### Abstract

In this note, some coincidence and common fixed points of nonlinear hybrid mappings have been obtained under certain noncommutativity conditions of mappings. Our results improve several known results in the field of hybrid fixed point theory.

**MSC: **
54H25, 47H10, 54C60.

##### Keywords:

coincidence point; fixed point; occasionally coincidentally idempotent; multi-valued mappings### Introduction

As a generalization of the Banach fixed point theorem, Nadler’s contraction principle
has lead to an excellent fixed point result in the area of nonlinear analysis. Some
other works focused on fixed point results for multi-valued mappings are, for instance,
[1-5]. Coincidence and common fixed points of nonlinear hybrid contractions (*i.e.*, contractions involving single-valued and multi-valued mappings) have been recently
studied by many authors. To mention some of the achievements, we cite, for example,
[6-12].

The concept of commutativity of single-valued mappings [13] was extended in [14] to the setting of a single-valued mapping and a multi-valued mapping on a metric
space. This concept of commutativity has been further generalized by different authors,
*viz* weakly commuting [15], compatible [16], weakly compatible [8]. It is interesting to note that in all the results obtained so far concerning common
fixed points of hybrid mappings the (single-valued and multi-valued) mappings under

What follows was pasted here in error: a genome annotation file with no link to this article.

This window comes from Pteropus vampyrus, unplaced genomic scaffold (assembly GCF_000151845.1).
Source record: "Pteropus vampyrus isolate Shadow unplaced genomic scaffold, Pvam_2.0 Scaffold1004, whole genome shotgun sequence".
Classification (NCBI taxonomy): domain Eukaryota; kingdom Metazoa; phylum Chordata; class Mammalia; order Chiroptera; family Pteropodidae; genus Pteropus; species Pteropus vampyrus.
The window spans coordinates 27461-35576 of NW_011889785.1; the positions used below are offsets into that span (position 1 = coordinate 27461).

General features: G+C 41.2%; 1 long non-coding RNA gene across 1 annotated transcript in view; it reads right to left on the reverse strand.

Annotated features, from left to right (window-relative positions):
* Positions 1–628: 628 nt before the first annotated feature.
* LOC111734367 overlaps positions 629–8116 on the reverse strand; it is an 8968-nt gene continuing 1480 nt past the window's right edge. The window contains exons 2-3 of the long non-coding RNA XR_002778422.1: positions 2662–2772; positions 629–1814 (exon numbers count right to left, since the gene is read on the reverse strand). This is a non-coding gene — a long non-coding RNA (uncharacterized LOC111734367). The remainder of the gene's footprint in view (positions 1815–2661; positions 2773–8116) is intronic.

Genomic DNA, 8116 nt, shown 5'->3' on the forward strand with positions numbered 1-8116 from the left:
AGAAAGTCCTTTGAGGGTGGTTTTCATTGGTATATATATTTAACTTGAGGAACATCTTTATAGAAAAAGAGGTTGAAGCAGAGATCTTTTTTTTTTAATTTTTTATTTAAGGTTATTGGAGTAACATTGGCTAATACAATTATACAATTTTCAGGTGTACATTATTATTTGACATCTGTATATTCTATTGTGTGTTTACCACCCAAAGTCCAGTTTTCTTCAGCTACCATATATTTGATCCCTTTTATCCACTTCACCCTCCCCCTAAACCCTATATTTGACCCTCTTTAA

consideration satisfy either the commutativity condition or one of its generalizations
(see, for instance, [6-10]). In this note, we show the existence of fixed points of hybrid contractions which
do not satisfy any of the commutativity conditions or its above-mentioned generalizations.
Our result extends and improves several well-known results in the field of hybrid
fixed point theory. Some other recent related references are [17,18], where common fixed point theorems for hybrid mappings on a symmetric space are proved
under the assumptions of weak compatibility and occasional weak compatibility. Some
analogous results for the case of contractivity conditions of integral type are presented
in [19-21] and generalized contractive hybrid pairs are considered in [22]. Finally, in [23], fixed point results are proved in topological vector space valued cone metric spaces
(with nonnormal cones).

### Preliminaries

For a metric space
*d*. For

and

We recall some definitions.

**Definition 1** Mappings *f* and *T* are said to be *commuting* at a point
*f* and *T* are said to be *commuting* on *X* if

**Definition 2** Mappings *f* and *T* are said to be *weakly commuting at a point*

The mappings *f* and *T* are said to be *weakly commuting on X* if

for all

**Definition 3** The mappings *f* and *T* are said to be *compatible* if